Portfolios need to be right sized to align with new business needs, but permanent remote working will not suit all job requirements or personality types. To balance the increased desire to support a wider range of work styles with ongoing spatial requirements, organisations are looking for flexibility. 85% of survey respondents expect their estate to become even more flexible than before, and 50% expect an increasing proportion of their estate to be held on shorter terms or flexible leases.
In the short term, the economic impact of Covid-19 and the recessionary environment is likely to drive the most significant changes. However, 72% of respondents expect increased active management of property related costs to continue post-pandemic and slightly under half expect their cost base to reduce in support of a new operating model. Over a third of respondents are expecting to release value in their freehold or long leasehold buildings, although this is not an option available to all.
Guy Brett, Principal, Strategic Business Advisory at Avison Young, said: “This is an exciting time for innovative real estate leaders who have been championing the transformation of their property portfolios and workplaces.
The health crisis has undoubtedly cut through change management barriers to flexible, distributed working and provided a stage for real estate leaders to deliver transformative real estate and workplace strategies.
While our research has highlighted several emerging trends, there is no one-size fits all solution. Holistic strategies will need to be tailored to each business, to focus on financial, social, and environmental benefits, while providing spaces that help attract, nurture and retain employees.”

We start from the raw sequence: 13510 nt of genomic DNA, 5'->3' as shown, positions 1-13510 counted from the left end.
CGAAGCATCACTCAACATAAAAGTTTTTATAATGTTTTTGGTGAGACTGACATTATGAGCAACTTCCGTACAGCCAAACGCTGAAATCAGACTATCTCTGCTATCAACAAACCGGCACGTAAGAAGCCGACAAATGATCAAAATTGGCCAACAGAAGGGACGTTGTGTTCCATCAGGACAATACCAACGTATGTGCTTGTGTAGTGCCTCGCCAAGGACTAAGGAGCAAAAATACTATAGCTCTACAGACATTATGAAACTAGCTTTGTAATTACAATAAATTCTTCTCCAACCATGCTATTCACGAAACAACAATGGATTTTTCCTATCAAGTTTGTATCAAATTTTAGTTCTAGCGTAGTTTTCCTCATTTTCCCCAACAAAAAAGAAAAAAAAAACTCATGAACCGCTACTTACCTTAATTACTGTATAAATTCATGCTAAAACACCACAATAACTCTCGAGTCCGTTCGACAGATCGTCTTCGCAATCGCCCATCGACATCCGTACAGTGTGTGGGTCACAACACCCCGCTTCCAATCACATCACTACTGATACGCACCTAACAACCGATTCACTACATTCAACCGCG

Richard O’Neil, Chairman, HLM Architects, said: “Few could have foreseen the fundamental changes we have witnessed over the last year regarding the way we work. Not surprisingly, more organisations are embracing trends such as agile working and re-evaluating their workplace strategy to help them continue to attract and retain the best talent and remain competitive. This research study uncovers a variety of real estate portfolio and workplace strategy insight. One such insight demonstrates that more organisations than expected aim to retain their valuable city centre locations, which seems at odds with initial fears that our city centres will drain out following the pandemic. Aspects of improved accessibility, innovative workplace design that fosters business culture, collaboration and employee wellbeing will be central to forward direction. Crucially, workplace environments will need adapting so that they can respond to change and reach their true potential as well as bringing flexibility with gains to bottom line value.”
Brian Thompson, Director, Realestateworks, said: “We thought we would uncover some fundamental and long-lasting changes when we embarked on this research – and our expectations were met. Our report talks to a shift in the balance of power between employee and employer, and between landlord and tenant with both identified trends reflecting a rebalance of supply and demand for certain types of space.
The purpose of holding space will also be challenged more rigorously, and the wellbeing benefits to occupiers will be more widely understood, captured and measured. The language of real estate leaders, their advisors, and social scientists will need to coalesce if our predictions for the future are to materialise!”
Read the full report, “Fit for Future: The impact of Covid-19 on workplace and portfolio strategies” by clicking here.